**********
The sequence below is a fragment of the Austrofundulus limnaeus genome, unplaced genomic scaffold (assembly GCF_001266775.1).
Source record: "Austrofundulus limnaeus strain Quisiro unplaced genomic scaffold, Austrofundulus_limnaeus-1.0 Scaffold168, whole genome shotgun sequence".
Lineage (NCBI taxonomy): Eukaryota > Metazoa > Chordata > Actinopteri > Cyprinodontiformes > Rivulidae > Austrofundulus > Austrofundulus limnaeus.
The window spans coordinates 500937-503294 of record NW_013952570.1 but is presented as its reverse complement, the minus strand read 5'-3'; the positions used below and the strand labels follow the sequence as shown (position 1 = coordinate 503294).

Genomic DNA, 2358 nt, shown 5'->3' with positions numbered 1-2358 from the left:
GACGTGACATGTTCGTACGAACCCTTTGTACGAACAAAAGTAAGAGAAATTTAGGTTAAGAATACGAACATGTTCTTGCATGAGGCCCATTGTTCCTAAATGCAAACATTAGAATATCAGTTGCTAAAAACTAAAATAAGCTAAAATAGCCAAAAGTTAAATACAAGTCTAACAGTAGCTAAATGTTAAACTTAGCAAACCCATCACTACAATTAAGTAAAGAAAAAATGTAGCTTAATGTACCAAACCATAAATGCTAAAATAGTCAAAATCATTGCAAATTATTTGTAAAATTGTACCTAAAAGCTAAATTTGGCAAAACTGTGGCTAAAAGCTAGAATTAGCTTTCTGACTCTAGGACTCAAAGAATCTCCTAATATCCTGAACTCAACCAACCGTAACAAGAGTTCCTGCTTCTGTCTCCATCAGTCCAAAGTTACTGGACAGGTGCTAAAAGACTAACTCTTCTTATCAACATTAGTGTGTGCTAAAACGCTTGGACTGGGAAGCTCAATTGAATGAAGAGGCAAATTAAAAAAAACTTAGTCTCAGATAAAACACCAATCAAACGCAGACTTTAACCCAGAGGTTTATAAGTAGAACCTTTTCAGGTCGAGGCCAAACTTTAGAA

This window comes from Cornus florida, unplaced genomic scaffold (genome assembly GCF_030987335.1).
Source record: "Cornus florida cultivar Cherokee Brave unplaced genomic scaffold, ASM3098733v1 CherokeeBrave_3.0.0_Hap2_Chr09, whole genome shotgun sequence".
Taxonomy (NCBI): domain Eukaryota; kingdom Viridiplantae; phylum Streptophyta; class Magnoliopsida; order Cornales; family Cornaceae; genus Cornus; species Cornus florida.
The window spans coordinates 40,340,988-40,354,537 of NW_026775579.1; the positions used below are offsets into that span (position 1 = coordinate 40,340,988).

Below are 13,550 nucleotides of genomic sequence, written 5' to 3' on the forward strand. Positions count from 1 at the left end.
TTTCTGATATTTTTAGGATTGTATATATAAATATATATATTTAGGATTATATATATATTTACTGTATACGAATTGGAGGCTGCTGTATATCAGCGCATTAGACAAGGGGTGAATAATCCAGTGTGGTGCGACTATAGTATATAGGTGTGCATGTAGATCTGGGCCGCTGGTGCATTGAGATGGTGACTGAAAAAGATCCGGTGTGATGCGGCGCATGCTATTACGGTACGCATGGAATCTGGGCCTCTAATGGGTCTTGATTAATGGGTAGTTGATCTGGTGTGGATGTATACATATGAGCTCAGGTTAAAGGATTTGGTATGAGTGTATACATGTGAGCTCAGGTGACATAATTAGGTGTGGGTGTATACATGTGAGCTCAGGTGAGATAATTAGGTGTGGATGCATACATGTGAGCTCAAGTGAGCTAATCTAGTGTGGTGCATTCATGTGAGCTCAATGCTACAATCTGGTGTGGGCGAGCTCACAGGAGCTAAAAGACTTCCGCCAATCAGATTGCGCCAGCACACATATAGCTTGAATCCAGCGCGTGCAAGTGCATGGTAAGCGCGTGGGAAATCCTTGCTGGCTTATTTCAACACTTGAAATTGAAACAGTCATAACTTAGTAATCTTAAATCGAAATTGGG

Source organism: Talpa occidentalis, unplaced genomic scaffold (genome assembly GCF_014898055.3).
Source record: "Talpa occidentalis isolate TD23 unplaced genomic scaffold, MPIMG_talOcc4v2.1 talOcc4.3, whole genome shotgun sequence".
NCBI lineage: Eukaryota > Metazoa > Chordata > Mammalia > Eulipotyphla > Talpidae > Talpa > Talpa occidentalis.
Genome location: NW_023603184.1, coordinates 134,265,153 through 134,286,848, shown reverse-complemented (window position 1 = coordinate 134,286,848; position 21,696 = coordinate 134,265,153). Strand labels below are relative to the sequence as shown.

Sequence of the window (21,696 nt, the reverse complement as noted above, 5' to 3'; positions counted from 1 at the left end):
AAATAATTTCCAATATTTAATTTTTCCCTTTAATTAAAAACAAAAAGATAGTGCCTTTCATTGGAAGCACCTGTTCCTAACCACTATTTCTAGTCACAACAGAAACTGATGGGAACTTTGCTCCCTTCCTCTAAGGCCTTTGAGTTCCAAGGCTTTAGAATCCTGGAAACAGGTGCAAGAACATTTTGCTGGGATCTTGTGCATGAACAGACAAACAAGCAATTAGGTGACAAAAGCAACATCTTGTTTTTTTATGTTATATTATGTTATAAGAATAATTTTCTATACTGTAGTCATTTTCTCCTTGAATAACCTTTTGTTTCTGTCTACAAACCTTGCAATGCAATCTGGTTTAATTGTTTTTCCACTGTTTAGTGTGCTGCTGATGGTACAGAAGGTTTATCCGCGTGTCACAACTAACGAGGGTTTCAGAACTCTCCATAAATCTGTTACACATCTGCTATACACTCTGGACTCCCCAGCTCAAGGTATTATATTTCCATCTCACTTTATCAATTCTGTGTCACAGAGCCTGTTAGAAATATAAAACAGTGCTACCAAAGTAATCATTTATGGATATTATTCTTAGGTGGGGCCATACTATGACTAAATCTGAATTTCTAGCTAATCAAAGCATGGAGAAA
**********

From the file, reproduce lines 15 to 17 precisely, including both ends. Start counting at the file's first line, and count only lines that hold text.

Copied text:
NCBI lineage: Eukaryota > Metazoa > Chordata > Mammalia > Eulipotyphla > Talpidae > Talpa > Talpa occidentalis.
Genome location: NW_023603184.1, coordinates 134,265,153 through 134,286,848, shown reverse-complemented (window position 1 = coordinate 134,286,848; position 21,696 = coordinate 134,265,153). Strand labels below are relative to the sequence as shown.

Sequence of the window (21,696 nt, the reverse complement as noted above, 5' to 3'; positions counted from 1 at the left end):